I know you won't believe it, but I am sympathetic.

That said, there's no way Wolf Trap Opera could do a truly nationwide talent search if we didn't charge. Roughly, once you tally the rental costs for audition spaces, paying pianists and monitors, and covering travel and hotels for almost a month on the road, you're in the neighborhood of $25,000. (And all of this is done frugally - for better or for worse, the Wolf Trap way...) That doesn't include the salary costs for the company personnel who spend almost 2 months every fall doing nothing but application & audition-related work.

As far as application fee vs. audition fee, we also used to return money orders (I'll get to the money order thing in a minute) if an audition was not granted. In many ways, an administrative nightmare. And (I know this will be controversial) a free application process generates a lot of materials from people who are only casually interested and don't take the time to submit a complete and thoughtful application.

I know it stinks to pay a fee and not make it to the next step, but it's a fact of life, and not only in this business. And if you really think that the application processing part of this equation is simple, you should visit our office some day in September/October. It takes 3 people the better part of a month just to receive and organize the materials, track down missing pieces, merge or enter information into the database, review the actual applications and associated materials (audio files, resumes), and correspond with applicants. Not to mention the several weeks I spend in midwinter agonizing over requests for audition and application feedback.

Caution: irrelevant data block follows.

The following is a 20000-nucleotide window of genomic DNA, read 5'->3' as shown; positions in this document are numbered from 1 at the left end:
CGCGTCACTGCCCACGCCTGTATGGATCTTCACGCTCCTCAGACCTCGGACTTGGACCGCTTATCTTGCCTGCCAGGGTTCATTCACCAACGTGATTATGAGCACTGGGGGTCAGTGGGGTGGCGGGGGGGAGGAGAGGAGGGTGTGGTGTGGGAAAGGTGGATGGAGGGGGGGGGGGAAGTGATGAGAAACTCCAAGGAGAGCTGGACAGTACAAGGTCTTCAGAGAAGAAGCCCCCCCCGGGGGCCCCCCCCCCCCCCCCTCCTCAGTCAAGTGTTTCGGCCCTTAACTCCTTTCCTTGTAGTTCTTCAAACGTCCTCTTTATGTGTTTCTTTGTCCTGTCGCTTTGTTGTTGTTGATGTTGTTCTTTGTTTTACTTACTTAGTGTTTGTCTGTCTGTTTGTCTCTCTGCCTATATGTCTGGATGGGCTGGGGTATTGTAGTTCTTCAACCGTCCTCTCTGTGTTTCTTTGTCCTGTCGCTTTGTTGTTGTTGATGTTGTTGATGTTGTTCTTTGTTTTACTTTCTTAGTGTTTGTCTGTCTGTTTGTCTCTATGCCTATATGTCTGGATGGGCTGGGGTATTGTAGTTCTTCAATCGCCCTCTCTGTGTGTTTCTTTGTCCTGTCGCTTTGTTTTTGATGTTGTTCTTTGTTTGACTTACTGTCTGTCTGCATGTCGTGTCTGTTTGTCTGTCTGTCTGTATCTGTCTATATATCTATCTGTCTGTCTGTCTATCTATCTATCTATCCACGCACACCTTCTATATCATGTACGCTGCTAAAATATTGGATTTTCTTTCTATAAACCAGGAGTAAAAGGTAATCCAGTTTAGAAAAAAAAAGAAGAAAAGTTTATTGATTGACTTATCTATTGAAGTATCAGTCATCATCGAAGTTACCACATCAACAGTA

Not that what you all do isn't difficult - it most certainly is - but the resources expended on our end for this particular part of our operation are equally significant. Could we bankroll it from somewhere else? We already do, for almost half of our audition budget has to come from other sources - individual and foundation contributions.

The money order is a PITA. But we've been taking credit cards for two years now as part of our online application. And the checks that we've received that bounced (unwittingly or on purpose) cause another layer of expense and administrative headache at this end.

Well, this has most certainly been more than you wanted to know. If you take away anything, realize that we are not making money off poor singers, we're just keeping our balance sheet defensible and protecting our future and yours. We could certainly avoid all of this and have a nice leisurely autumn casting the next season by word of mouth and colleague recommendation. But we choose to make sure everyone has a chance to be considered. (And trust me, even if you don't get an audition, your application and CD spend quality time on my desk.)